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Saunooke, Osley Bird

by Robert O. Conway, 1994

19 July 1906–15 April 1965

See also: Qualla Boundary

"Saunook[e], Chief of the Cherokees," portrait of Osely Bird Saunooke by Hugh Morton, circa 1954.  From the Hugh Morton Collection of Photographs and Films, Wilson Library, University of North Carolina Collection Photographic Archives.  Used by permission from the North Carolina Collection. Osley Bird Saunooke, chief of the Eastern Band of Cherokee Indians and world heavyweight wrestling champion, was born near Cherokee, N.C., the son of an Indian father and an English mother. He was descended from a lineage of Indian chiefs for five generations. Saunooke attended Haskell Institute in Kansas, where he played tackle on the football team. He served in the U.S. Marine Corps, drove a taxicab, and worked in the wheat fields and on the railroad in the Midwest.

During the depression he began wrestling professionally and at one time weighed in at 369 pounds. He won the heavyweight title in 1937 from Thor Johnson and held it for fourteen years. After taking part in more than five thousand matches, including seventeen main events in New York City's Madison Square Garden, he retired from the ring in 1951 and returned to Cherokee to enter business.

Saunooke served as tribal chief of the Eastern Cherokee from 1951 to 1955 and from 1959 to 1963. He also was elected vice-president of the National Congress of American Indians. Chief Saunooke is credited with developing a model Indian reservation at Cherokee, and towards this end he spent considerable time in Washington, D.C., where he promoted legislation in Congress to benefit his people. In 1935 he married Bertha Smith, and they became the parents of five children.


Asheville Citizen, 16 Apr. 1965.

Raleigh News and Observer, 29 Aug. 1954, 8 Sept. 1962.

Additional Resources:

Jenkins, Jay. "Chief Osley Saunooke." New & ObserverI (Raleigh, NC), August 29, 1954. From the vertical files of the Government & Heritage Library, State Library of North Carolina.

Image Credits:

"Saunook[e], Chief of the Cherokees."  P081, Hugh Morton Collection of Photographs and Films, North Carolina Collection Photographic Archives, Wilson Library, University of North Carolina at Chapel Hill. (accessed May 12, 2014).


Dear Mrs. Armstrong, I read your comment on 04/23/17 concerning Olsey Bird Saunooke, former Chief of the Eastern Band of the Cherokee. You are related to him. I grew up near Sand Hill School near Asheville. My father was principal at Sand Hill for years. He was born and grew up in Bryson City. My mom was Lura McCracken Marr. She was the daughter of Dr. CM McCracken who was born at Crabtree Ironduff in Haywood Co.. One of his sons was Dr. Clayton McCracken, a long time dentist in Asheville. He was a hunter and had a good string of hunting dogs. He developed a very good relationship with Chief Saunooke and they frequently hunted together in the Smokies. One day, while on a hunt together, Chief Saunooke told my uncle Clayton that they were cousins. Years later, when I was a young lad, my uncle related this story to me. Now as an old man I am trying to find out more about my ancestors. I am hopeful that you might have more info as to how I might be related to your people. As a kid, I heard " fireside stories" about the "trail of tears" and that an Indian woman who was a friend of the McCracken family on Crabtree gave up a baby child to the McCracken family, for them to care for rather than have the baby subjected to the forced march to Oklahoma. This is all I can remember. I do know that I, as well as some of my aunts and uncles have certain native characteristics. I am frequently asked by Natives out here in Arizona, where I currently reside , if I have Native blood. If you could shed some light as to how the Chief could tell my uncle that we were cousins, I would very much appreciate it. Respectfully, Joe Marr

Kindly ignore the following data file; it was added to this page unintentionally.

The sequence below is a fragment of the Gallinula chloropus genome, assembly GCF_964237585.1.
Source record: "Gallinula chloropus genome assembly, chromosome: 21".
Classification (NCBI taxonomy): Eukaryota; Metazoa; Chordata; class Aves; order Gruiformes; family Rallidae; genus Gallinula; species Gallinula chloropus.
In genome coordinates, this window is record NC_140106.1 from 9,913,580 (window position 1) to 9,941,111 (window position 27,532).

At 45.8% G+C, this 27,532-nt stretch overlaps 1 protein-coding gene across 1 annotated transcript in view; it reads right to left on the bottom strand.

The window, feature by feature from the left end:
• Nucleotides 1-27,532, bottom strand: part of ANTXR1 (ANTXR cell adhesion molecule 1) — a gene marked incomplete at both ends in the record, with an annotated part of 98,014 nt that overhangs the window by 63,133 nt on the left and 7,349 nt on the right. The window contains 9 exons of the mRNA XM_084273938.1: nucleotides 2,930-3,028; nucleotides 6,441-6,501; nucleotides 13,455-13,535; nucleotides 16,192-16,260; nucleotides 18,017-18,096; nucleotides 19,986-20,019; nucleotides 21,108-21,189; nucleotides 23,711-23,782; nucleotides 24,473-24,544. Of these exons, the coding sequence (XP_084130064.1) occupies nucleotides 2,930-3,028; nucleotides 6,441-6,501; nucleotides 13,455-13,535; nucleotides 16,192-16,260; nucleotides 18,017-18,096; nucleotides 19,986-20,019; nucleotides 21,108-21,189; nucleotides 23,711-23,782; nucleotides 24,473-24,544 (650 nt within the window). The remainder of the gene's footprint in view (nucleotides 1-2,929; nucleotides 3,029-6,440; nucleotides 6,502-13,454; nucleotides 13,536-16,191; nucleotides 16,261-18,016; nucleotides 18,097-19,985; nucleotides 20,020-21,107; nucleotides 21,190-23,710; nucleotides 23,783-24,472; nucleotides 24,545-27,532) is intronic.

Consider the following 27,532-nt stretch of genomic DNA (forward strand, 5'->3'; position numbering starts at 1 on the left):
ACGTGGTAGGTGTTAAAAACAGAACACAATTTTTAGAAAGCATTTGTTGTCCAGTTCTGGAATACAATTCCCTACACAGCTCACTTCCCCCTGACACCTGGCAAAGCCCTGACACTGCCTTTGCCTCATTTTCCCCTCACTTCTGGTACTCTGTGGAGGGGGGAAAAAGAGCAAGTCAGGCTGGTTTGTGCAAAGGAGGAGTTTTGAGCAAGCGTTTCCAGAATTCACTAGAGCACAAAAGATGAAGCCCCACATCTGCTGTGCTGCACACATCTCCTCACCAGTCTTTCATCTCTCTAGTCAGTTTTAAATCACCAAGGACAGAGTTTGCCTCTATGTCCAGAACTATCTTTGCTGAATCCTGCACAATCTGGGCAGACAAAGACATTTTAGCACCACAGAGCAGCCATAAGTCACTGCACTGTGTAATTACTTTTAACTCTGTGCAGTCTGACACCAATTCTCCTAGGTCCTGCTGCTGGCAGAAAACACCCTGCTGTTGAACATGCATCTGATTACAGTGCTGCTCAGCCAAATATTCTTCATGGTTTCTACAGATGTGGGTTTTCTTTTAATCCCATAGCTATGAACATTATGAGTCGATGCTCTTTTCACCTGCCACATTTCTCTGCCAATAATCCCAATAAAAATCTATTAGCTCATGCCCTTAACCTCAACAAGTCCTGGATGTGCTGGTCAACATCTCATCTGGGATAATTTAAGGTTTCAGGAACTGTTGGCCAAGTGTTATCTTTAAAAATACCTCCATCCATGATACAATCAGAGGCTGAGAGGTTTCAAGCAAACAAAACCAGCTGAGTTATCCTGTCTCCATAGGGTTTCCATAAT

Osley Bird Saunooke was my father's first cousin (Their mothers were sisters). My great aunt Minnie (Osley's mom) was listed here as English but she was part Native American, as the law, at the time they married, said that Minnie and Will could not marry unless she was part Native American. So they testified before the Congress of the time that this was so and they were allowed to marry.

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